It is an ambitious shopping list. Fortunately, other researchers have blazed a trail. Patrick McNamara, for example, is the head of the Evolutionary Neurobehaviour Laboratory at Boston University's School of Medicine. He works with people who suffer from Parkinson's disease. This illness is caused by low levels of a messenger molecule called dopamine in certain parts of the brain. In a preliminary study, Dr McNamara discovered that those with Parkinson's had lower levels of religiosity than healthy individuals, and that the difference seemed to correlate with the disease's severity. He therefore suspects a link with dopamine levels and is now conducting a follow-up involving some patients who are taking dopamine-boosting medicine and some of whom are not.

Such neurochemical work, though preliminary, may tie in with scanning studies conducted to try to find out which parts of the brain are involved in religious experience. Nina Azari, a neuroscientist at the University of Hawaii at Hilo who also has a doctorate in theology, has looked at the brains of religious people. She used positron emission tomography (PET) to measure brain activity in six fundamentalist Christians and six non-religious (though not atheist) controls. The Christians all said that reciting the first verse of the 23rd psalm helped them enter a religious state of mind, so both groups were scanned in six different sets of circumstances: while reading the first verse of the 23rd psalm, while reciting it out loud, while reading a happy story (a well-known German children's rhyme), while reciting that story out loud, while reading a neutral text (how to use a calling card) and while at rest.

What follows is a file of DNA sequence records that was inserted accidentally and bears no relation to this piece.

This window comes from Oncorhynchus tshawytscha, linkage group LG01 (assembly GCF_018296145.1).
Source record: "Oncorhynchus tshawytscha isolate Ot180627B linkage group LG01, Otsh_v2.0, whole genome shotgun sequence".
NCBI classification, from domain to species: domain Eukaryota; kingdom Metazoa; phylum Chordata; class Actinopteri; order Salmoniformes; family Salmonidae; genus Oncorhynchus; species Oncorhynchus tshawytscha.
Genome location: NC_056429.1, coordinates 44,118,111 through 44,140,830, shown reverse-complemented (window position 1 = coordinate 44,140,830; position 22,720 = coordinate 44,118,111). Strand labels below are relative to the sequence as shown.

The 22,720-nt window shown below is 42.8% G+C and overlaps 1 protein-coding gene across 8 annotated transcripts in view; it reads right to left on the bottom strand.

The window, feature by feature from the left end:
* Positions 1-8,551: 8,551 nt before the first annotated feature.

Dr Azari was expecting to see activity in the limbic systems of the Christians when they recited the psalm. Previous research had suggested that this part of the brain (which regulates emotion) is an important centre of religious activity. In fact what happened was increased activity in three areas of the frontal and parietal cortex, some of which are better known for their involvement in rational thought. The control group did not show activity in these parts of their brains when listening to the psalm. And, intriguingly, the only thing that triggered limbic activity in either group was reading the happy story.

Dr Azari's PET study, together with one by Andrew Newberg of the University of Pennsylvania, which used single-photon emission computed tomography done on Buddhist monks, and another by Mario Beauregard of the University of Montreal, which put Carmelite nuns in a magnetic-resonance-imaging machine, all suggest that religious activity is spread across many parts of the brain. That conflicts not only with the limbic-system theory but also with earlier reports of a so-called God Spot that derived partly from work conducted on epileptics. These reports suggested that religiosity originates specifically in the brain's temporal lobe, and that religious visions are the result of epileptic seizures that affect this part of the brain.